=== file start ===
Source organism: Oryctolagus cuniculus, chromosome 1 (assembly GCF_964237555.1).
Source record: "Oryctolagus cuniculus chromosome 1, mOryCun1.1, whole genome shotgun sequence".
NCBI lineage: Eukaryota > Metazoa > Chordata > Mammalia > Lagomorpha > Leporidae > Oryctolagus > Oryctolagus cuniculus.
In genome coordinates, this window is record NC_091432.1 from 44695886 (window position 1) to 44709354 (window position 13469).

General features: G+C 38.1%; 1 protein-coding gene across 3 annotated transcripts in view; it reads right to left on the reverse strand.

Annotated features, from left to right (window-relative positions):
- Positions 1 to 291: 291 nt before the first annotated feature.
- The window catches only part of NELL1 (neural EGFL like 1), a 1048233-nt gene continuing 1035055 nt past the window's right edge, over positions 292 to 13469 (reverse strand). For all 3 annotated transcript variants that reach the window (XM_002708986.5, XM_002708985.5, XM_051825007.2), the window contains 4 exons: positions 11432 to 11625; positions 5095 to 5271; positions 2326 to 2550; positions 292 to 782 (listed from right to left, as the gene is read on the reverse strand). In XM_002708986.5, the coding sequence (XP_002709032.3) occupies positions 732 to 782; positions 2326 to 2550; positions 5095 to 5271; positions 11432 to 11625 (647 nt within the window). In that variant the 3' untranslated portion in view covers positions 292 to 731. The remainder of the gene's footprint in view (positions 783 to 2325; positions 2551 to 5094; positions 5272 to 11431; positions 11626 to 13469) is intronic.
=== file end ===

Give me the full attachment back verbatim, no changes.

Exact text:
Source organism: Oryctolagus cuniculus, chromosome 1 (assembly GCF_964237555.1).
Source record: "Oryctolagus cuniculus chromosome 1, mOryCun1.1, whole genome shotgun sequence".
NCBI lineage: Eukaryota > Metazoa > Chordata > Mammalia > Lagomorpha > Leporidae > Oryctolagus > Oryctolagus cuniculus.
In genome coordinates, this window is record NC_091432.1 from 44695886 (window position 1) to 44709354 (window position 13469).

General features: G+C 38.1%; 1 protein-coding gene across 3 annotated transcripts in view; it reads right to left on the reverse strand.

Annotated features, from left to right (window-relative positions):
- Positions 1 to 291: 291 nt before the first annotated feature.
- The window catches only part of NELL1 (neural EGFL like 1), a 1048233-nt gene continuing 1035055 nt past the window's right edge, over positions 292 to 13469 (reverse strand). For all 3 annotated transcript variants that reach the window (XM_002708986.5, XM_002708985.5, XM_051825007.2), the window contains 4 exons: positions 11432 to 11625; positions 5095 to 5271; positions 2326 to 2550; positions 292 to 782 (listed from right to left, as the gene is read on the reverse strand). In XM_002708986.5, the coding sequence (XP_002709032.3) occupies positions 732 to 782; positions 2326 to 2550; positions 5095 to 5271; positions 11432 to 11625 (647 nt within the window). In that variant the 3' untranslated portion in view covers positions 292 to 731. The remainder of the gene's footprint in view (positions 783 to 2325; positions 2551 to 5094; positions 5272 to 11431; positions 11626 to 13469) is intronic.